And on a related note…..

Former State Senator John Watkins was actively promoted this past winter as a candidate to fill an opening on the State Corporation Commission.  He was apparently derailed by concerns about his votes on key utility regulation issues and his ties to various legislators who have shown little interest in protecting ratepayers when the utility was rewriting the law to its benefit.  Yesterday’s Wall Street Journal took note of how things work in Virginia.

Apparently that Clean Virginia group published something pointing to relatively high electricity bills in Virginia, and Senator Watkins rose to the company’s defense in a guest column in The Roanoke Times, a paper far from his Chesterfield County home.  Read it and form your own opinion of his fitness for the Commission job, which is still open after all.

One line of his did inspire me.  “Facts are facts, and the SCC does a really good job of compiling them. Legislators and the public count on the SCC to provide that information to make sound decisions,” he wrote.   My mission at Bacon’s Rebellion to report on the Commission process and the facts that drive its decisions will continue.

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12 responses to “Delayed, ACP Price Tag Reaches $7 Billion

  1. The original price tag was $5 billion, wasn’t it? I wonder if the project would have penciled out at its inception if Dominion, Duke and the others knew it would cost $7 billion. I also wonder what the SCC will do when Dominion asks to put the ACP into the rate base.

    The pipeline foes may not have stopped the project, but they sure have succeeded in running up the cost of the project.

    • These stupendous costs overrun are now the norm in this country, not that the exception. The primary cause these cost overruns and related incompetence are a combinati0n of four factors often working together:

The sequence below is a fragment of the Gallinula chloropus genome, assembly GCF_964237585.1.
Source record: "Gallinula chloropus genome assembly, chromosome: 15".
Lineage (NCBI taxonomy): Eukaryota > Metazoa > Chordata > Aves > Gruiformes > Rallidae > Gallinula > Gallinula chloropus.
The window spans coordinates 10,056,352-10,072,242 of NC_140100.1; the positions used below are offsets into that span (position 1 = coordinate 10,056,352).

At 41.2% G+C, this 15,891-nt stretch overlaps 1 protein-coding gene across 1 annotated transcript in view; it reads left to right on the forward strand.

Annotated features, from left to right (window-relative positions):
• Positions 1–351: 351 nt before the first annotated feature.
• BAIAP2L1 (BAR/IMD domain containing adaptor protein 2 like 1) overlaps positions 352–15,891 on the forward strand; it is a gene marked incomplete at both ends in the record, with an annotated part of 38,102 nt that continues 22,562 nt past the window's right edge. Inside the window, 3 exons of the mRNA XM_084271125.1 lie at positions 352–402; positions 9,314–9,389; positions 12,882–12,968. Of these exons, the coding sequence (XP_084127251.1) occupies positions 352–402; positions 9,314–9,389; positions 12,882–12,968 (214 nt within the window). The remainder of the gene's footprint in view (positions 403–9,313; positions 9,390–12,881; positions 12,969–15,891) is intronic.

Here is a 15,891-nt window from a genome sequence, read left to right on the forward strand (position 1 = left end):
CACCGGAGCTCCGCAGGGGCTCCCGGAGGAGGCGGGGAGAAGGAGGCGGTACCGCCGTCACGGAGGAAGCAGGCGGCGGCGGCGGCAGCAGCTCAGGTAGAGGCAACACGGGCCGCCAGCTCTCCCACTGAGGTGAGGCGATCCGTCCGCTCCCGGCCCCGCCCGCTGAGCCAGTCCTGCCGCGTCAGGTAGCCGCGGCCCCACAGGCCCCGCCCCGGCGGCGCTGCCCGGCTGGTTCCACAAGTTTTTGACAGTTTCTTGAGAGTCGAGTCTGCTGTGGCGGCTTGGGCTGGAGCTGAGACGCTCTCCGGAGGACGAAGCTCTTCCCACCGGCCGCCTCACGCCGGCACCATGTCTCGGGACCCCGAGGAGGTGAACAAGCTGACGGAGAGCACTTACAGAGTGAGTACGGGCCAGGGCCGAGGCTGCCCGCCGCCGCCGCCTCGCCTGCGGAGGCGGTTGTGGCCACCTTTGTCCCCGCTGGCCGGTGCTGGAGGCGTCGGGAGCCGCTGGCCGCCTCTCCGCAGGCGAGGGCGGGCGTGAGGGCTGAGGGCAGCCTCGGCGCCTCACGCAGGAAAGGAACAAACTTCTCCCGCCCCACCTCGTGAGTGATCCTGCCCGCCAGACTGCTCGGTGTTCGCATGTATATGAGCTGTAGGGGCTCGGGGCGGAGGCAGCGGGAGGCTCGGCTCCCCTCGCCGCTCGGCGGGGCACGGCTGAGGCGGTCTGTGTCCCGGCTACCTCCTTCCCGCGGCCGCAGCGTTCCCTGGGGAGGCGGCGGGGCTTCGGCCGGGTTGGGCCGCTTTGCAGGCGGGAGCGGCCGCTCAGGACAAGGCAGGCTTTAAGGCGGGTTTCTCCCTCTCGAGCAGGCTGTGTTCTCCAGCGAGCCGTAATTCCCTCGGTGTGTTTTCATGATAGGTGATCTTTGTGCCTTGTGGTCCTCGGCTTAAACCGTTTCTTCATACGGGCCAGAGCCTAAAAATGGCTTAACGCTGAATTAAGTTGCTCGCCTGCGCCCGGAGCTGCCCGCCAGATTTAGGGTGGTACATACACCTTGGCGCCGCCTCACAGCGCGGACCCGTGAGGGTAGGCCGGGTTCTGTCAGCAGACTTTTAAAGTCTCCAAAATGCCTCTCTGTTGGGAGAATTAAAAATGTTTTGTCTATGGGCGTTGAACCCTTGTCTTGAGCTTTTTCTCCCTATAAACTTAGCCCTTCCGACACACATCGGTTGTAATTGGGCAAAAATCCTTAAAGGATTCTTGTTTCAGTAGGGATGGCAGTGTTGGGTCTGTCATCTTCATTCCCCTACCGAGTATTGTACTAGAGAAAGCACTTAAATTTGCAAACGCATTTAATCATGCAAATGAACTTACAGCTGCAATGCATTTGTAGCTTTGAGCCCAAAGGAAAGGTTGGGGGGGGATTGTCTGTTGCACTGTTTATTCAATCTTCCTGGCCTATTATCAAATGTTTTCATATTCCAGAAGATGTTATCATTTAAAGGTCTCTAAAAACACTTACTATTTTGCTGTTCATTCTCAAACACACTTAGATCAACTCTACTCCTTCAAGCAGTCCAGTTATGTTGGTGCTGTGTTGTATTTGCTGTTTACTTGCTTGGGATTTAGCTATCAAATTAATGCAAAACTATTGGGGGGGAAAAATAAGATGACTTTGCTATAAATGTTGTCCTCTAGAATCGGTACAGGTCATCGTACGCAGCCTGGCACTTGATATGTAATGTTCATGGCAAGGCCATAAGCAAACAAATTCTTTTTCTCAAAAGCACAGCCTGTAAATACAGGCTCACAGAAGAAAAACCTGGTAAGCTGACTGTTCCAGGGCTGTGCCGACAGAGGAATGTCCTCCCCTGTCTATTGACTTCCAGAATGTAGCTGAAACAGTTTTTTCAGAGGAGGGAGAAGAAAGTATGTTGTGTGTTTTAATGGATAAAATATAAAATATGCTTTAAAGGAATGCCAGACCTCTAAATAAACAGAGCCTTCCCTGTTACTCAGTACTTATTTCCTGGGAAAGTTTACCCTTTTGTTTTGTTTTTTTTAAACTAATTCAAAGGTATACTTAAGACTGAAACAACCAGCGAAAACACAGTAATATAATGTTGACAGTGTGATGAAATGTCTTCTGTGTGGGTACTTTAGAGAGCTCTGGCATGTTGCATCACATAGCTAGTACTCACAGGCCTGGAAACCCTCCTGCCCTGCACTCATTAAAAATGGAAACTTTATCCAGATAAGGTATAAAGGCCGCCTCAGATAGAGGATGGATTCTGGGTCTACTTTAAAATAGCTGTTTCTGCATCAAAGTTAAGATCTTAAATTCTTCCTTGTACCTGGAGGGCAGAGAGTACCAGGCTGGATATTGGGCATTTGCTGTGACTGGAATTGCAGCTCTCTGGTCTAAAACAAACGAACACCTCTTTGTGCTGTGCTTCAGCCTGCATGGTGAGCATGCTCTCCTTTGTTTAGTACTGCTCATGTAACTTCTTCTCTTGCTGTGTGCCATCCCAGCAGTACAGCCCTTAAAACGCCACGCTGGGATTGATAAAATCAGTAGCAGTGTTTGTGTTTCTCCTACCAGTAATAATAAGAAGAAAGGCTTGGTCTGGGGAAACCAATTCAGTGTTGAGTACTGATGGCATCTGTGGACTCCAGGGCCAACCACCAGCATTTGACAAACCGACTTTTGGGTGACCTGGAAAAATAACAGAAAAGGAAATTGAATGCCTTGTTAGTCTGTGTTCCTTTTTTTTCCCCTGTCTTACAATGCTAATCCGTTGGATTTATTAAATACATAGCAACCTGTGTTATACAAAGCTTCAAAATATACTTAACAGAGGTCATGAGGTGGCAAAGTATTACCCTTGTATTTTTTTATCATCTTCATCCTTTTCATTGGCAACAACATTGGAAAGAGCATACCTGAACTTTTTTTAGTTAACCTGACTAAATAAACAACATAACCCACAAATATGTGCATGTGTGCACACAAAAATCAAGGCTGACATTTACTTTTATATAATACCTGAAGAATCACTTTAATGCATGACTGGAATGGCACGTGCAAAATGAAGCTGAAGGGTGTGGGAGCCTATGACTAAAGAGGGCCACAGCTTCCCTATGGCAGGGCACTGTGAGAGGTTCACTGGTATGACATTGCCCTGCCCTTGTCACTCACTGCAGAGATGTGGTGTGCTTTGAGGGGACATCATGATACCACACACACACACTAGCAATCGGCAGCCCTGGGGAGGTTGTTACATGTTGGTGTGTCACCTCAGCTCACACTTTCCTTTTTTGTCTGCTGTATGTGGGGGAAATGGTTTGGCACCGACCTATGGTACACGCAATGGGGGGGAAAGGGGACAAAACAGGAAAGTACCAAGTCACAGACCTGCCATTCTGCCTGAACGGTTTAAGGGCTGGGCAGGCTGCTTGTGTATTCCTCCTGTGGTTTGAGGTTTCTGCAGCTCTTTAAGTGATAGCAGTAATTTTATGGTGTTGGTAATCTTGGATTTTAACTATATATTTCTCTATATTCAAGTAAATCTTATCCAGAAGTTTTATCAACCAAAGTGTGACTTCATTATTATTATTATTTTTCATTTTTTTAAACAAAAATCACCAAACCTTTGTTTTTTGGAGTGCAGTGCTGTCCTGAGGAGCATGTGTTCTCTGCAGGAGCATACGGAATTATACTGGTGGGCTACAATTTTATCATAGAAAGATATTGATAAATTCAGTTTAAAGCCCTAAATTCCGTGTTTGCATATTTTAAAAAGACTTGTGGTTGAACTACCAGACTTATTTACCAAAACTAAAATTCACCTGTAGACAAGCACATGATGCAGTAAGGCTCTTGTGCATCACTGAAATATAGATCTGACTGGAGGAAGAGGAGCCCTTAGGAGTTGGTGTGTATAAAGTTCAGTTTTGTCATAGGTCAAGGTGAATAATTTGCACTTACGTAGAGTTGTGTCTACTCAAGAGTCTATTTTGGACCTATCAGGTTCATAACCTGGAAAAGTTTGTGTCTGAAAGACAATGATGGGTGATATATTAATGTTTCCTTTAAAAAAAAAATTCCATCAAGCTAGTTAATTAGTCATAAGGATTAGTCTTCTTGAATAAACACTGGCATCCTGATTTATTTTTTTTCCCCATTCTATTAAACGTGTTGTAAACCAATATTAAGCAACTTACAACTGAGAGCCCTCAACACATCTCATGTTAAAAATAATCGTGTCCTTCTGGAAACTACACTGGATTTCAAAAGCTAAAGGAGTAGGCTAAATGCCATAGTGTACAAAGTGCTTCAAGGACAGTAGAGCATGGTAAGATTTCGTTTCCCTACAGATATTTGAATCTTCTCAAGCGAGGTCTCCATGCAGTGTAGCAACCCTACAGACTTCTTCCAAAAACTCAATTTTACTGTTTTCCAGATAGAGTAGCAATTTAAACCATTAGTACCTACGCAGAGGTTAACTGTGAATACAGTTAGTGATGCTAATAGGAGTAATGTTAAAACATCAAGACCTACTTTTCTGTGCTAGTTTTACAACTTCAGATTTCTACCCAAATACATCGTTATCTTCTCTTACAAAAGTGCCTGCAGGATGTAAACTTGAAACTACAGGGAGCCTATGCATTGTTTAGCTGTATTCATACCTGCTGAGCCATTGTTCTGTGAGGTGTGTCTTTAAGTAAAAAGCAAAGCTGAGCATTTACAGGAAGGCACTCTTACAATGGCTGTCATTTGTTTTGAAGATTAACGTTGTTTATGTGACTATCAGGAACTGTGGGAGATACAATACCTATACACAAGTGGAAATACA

1. A corrupt Environmental establishment that drive up costs intentionally to kill all projects they object to by reason of ideology,

      2. Rampant crony capitalism by corrupt private and NGO government contractors,

      3/ A corrupt higher education establishment by reason of its failure to teach, or its brainwashing of students with ideology in lieu of teaching, or the corruption of its research and government or NGO contract work, and,

      4. The corruption of public service employee labor unions, both in government and related public service industries such as DC Metro.

      Hence, it was recently determined that the cost to build mass transit in this country, on average, costs anywhere between twice as much to 20 times as much as any other country in the world, save Great Britain.

      For an overview illustration of how this works in particular circumstances, please connect the dots of text in four different Nov. Bacon’s Rebellion articles, namely,

      1/ Yes, Blatant Fear Mongering” Is a Fair Description,
      2/ The Closing of the American Mind: Mary Baldwin Edition,
      4/ The Workforce Skills in Greatest Shortage Are Not Math and Science, and
      5/ Delayed, ACP Price Tag Reaches $7 Billion

      Here are the dots to connect.

      1/ “but the greatest skill deficits are education & training, social skills, verbal abilities, and management … What does this tell us? It’s all well and good to strengthen Virginia’s K-12 and higher-ed math and science curriculum. But we can’t neglect reading, writing, communications, and collaboration. Who knows, a humanities education might come back in style one day.

      2/ The UVA Department of English seem to agree with Mr. Abatte. When writing ” About Us” here’s how the Department describes itself: